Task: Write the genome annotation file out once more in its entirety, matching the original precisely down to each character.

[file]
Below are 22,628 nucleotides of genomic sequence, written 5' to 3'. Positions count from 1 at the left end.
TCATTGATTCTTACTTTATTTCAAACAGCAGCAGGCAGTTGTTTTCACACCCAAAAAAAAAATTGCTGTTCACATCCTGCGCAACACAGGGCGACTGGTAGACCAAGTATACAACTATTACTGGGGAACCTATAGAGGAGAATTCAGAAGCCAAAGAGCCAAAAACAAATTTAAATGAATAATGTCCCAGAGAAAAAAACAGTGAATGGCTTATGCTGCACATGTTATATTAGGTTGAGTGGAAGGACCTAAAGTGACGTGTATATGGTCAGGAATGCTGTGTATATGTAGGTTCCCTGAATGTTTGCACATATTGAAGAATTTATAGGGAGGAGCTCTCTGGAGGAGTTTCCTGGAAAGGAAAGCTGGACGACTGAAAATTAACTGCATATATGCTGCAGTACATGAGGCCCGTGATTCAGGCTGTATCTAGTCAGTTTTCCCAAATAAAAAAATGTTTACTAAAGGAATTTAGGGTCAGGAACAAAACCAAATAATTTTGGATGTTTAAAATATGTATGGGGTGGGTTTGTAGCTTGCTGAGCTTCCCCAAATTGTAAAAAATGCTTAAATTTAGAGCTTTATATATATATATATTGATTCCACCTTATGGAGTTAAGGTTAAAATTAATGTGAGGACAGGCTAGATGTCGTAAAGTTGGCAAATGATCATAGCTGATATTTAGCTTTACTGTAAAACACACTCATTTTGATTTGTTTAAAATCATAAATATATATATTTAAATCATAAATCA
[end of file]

Below are 22,628 nucleotides of genomic sequence, written 5' to 3'. Positions count from 1 at the left end.
TCATTGATTCTTACTTTATTTCAAACAGCAGCAGGCAGTTGTTTTCACACCCAAAAAAAAAATTGCTGTTCACATCCTGCGCAACACAGGGCGACTGGTAGACCAAGTATACAACTATTACTGGGGAACCTATAGAGGAGAATTCAGAAGCCAAAGAGCCAAAAACAAATTTAAATGAATAATGTCCCAGAGAAAAAAACAGTGAATGGCTTATGCTGCACATGTTATATTAGGTTGAGTGGAAGGACCTAAAGTGACGTGTATATGGTCAGGAATGCTGTGTATATGTAGGTTCCCTGAATGTTTGCACATATTGAAGAATTTATAGGGAGGAGCTCTCTGGAGGAGTTTCCTGGAAAGGAAAGCTGGACGACTGAAAATTAACTGCATATATGCTGCAGTACATGAGGCCCGTGATTCAGGCTGTATCTAGTCAGTTTTCCCAAATAAAAAAATGTTTACTAAAGGAATTTAGGGTCAGGAACAAAACCAAATAATTTTGGATGTTTAAAATATGTATGGGGTGGGTTTGTAGCTTGCTGAGCTTCCCCAAATTGTAAAAAATGCTTAAATTTAGAGCTTTATATATATATATATTGATTCCACCTTATGGAGTTAAGGTTAAAATTAATGTGAGGACAGGCTAGATGTCGTAAAGTTGGCAAATGATCATAGCTGATATTTAGCTTTACTGTAAAACACACTCATTTTGATTTGTTTAAAATCATAAATATATATATTTAAATCATAAATCA